A Volunteer Teacher in China on a Global Exchange
I enter to applause. Silent, smiling faces stare expectantly as I step up on the raised platform. The room is crowded. Fifty Chinese college students sit on small, backless wooden stools behind simple desks.
After the applause dies down (following Chinese etiquette, I respond by applauding back) I introduce myself and turn to write my name on the blackboard. The chalk breaks. Nervous and uncomfortable, I laugh and say, “Whoops!” I try again; the chalk breaks again. “Whoops!” I repeat. Fifty Chinese college freshmen are quietly mystified. “Whoops” is a word they have never heard.
For several years I had read articles in Transitions Abroad about the rewards of teaching overseas. Each time I thought, “I wish I could, but I’m not an adventurer or a teacher--just an ordinary person who wants to experience the world beyond my back yard. How will I know what to do? How will I manage alone in a strange place?”
Global Volunteers programs require no language skills or teaching experience, and they take care of the practical matters of everyday life. Above all, the Global Volunteers team approach means that support and help is always available.
So here I was in Xi’an, China. For three weeks I would be teaching “oral English” at Xi’an International Univ.
“Anyone who speaks English can do it,” Maria Maki, our team leader, kept saying. “Talk to them; get them to talk to you. Correct their pronunciation. Teach songs. Show pictures of your family. Really, anyone can do it.”
A day of orientation somehow had not helped me plan my first day of class. Posters with pictures of food? A lesson plan about prefixes and suffixes? Boring. I went to Global Volunteers’ little library. On the bookshelf I saw a copy of The Cat in the Hat.
“Hmm,” I thought. “Limited vocabulary, funny pictures.”
I wrote the first paragraph of The Cat in the Hat on the blackboard. Then I walked up and down the aisles, reading, showing pictures, correcting pronunciation as I asked students to read after me. Dr. Seuss was a hit.
Every day was a challenge. Desperate to find ways to allow each student to speak individually, I divided the class into seven groups.
“You will work together and make up a story to tell the class,” I told them. “Each person must recite at least one sentence of the story.”
I provided the first sentences: “A man with green hair stole my bicycle.” “I met a lion on the bus.” “There is an elephant in my living room.”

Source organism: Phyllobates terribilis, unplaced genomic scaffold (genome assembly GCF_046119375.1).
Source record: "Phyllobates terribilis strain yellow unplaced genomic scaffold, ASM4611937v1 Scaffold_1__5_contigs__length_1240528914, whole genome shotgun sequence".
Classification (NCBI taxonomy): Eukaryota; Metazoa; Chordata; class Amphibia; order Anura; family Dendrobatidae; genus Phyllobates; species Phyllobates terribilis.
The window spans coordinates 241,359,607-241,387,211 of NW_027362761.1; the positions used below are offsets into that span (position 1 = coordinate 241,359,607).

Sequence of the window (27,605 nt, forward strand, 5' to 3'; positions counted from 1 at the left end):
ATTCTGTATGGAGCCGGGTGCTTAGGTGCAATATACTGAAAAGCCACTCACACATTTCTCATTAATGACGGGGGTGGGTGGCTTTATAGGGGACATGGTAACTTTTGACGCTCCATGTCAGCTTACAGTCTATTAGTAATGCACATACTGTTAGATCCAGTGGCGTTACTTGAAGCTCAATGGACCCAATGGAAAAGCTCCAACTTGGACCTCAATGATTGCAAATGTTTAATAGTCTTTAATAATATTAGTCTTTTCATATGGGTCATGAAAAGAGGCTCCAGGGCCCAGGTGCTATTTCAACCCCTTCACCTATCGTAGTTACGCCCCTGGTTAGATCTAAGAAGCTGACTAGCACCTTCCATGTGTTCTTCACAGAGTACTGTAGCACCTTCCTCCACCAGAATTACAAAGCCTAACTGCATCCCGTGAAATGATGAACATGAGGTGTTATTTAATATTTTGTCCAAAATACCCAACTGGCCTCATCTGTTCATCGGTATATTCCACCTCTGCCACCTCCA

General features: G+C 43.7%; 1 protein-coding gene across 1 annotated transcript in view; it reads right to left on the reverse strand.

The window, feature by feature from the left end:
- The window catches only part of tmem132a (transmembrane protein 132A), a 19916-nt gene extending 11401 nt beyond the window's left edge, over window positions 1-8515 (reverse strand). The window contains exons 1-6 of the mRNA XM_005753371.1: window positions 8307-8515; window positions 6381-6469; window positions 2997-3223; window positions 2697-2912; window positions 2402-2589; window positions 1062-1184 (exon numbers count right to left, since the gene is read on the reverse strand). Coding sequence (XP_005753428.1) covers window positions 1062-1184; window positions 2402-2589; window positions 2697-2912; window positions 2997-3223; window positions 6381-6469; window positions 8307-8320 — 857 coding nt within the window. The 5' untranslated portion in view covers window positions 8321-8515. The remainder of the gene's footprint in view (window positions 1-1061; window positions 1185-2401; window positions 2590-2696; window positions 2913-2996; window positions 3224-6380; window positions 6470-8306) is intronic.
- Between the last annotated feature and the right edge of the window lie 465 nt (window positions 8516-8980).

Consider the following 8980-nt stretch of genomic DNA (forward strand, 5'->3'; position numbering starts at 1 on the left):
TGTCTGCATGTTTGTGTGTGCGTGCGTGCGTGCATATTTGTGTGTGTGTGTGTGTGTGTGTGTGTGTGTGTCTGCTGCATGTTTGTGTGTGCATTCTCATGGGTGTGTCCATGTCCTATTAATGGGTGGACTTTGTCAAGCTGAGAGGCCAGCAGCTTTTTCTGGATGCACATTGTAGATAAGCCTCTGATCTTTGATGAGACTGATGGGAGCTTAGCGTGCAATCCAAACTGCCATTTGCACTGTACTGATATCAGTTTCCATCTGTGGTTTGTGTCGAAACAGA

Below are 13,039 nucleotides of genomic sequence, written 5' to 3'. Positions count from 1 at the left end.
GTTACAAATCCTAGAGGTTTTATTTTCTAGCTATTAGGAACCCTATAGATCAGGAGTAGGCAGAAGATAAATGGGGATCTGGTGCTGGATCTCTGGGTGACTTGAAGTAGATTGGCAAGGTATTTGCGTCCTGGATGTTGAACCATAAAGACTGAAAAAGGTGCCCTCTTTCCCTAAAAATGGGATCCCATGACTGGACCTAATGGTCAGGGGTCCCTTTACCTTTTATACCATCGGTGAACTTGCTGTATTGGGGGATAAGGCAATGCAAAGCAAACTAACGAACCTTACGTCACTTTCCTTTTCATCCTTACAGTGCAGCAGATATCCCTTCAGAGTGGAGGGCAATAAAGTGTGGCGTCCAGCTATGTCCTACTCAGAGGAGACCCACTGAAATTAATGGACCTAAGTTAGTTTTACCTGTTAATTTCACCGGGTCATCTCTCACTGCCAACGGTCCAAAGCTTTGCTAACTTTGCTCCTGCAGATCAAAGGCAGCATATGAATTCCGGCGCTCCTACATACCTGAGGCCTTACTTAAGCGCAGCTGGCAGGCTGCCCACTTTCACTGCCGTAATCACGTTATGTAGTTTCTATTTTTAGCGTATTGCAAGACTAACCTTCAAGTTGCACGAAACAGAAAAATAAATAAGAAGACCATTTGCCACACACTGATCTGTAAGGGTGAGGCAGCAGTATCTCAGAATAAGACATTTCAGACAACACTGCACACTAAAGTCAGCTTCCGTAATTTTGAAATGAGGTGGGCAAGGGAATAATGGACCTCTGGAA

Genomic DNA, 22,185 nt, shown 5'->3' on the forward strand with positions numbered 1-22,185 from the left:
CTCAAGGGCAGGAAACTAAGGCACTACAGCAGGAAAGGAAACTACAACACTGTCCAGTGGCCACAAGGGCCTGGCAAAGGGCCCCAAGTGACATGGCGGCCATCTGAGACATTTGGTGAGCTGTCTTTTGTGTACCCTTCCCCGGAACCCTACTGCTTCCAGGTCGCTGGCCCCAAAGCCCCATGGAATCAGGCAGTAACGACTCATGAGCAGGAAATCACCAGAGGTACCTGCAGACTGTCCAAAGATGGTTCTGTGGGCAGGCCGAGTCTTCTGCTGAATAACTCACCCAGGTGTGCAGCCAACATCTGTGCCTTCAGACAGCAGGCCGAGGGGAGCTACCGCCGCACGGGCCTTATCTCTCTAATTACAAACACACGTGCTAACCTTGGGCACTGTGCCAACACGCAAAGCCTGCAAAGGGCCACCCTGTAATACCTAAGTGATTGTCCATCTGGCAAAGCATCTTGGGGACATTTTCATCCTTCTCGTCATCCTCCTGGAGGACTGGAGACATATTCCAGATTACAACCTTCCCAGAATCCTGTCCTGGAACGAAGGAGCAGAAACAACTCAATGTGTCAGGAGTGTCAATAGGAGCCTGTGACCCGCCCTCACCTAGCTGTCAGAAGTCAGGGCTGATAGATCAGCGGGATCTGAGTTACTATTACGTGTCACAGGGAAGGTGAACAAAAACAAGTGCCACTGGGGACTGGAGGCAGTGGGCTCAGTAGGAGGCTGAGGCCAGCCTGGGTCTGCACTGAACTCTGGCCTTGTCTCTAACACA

Working together in groups was new to the students, but they were becoming accustomed to the unexpected. After The Cat in the Hat, they seemed ready to tackle even an elephant in the living room.
Life as a Volunteer
What is life like for a Global Volunteer teacher in Xi’an? We lived in a hotel near the center of the city with a Western restaurant (for breakfast) and a Chinese restaurant (for lunch and dinner).
I taught from 8:30 to noon every weekday. My 200 students were divided into four classes. Teaching was tiring and preparing required considerable effort, but I had enough free time on weekdays to explore central Xi’an. On weekends the team arranged tours to several nearby villages, to the famous Terra Cotta Warriors, and to Banpo Neolithic Village.
My lack of experience as an English teacher was not a problem. My teenage years as a camp counselor and subsequent decades as a mother were experience enough. Although I was working with college freshmen, their limited experience with spoken English and lack of familiarity with American games, stories, and songs made them eagerly embrace adaptations of activities I had used with my children and their friends. Perhaps my students sensed this. Gao Changcun wrote:
“What is most fun? You talk to me. Just like a mother, a kindly, good mother may you health. I’ll miss you, I’ll miss you.”
On the bottom of a scroll she gave me as we got into the van on the last day, Chen Na wrote: “Although we haven’t learned each other, but I don’t forget you forever.”
I will remember her forever, and the other students I taught for three weeks in Xi’an, China. I need no photographs to remind me of this trip.
Global Volunteers was founded in 1984 for the purpose of “promoting and enhancing human dignity, both among the communities we serve and among the volunteers whom we ask to become the servants.” It currently sends more than 130 teams a year (about 1,500 volunteers) to 20 countries around the world. RoadScholar co-sponsors some of the teams.
Each team of 8 to 20 people has a team leader, employed by Global Volunteers, who is responsible for all local logistics and for facilitating communication within the team and between the team and the community. Because the volunteers work directly with the community, they experience the culture in a manner impossible for the tourist.
Global Volunteers is nonprofit, nonsectarian, and welcomes people of all ages. Overseas programs are two weeks or three weeks and cost in accordance with the country and length of stay (see their website for latest details). The fee covers airfare, housing, food, and administrative costs and in most cases is tax deductible.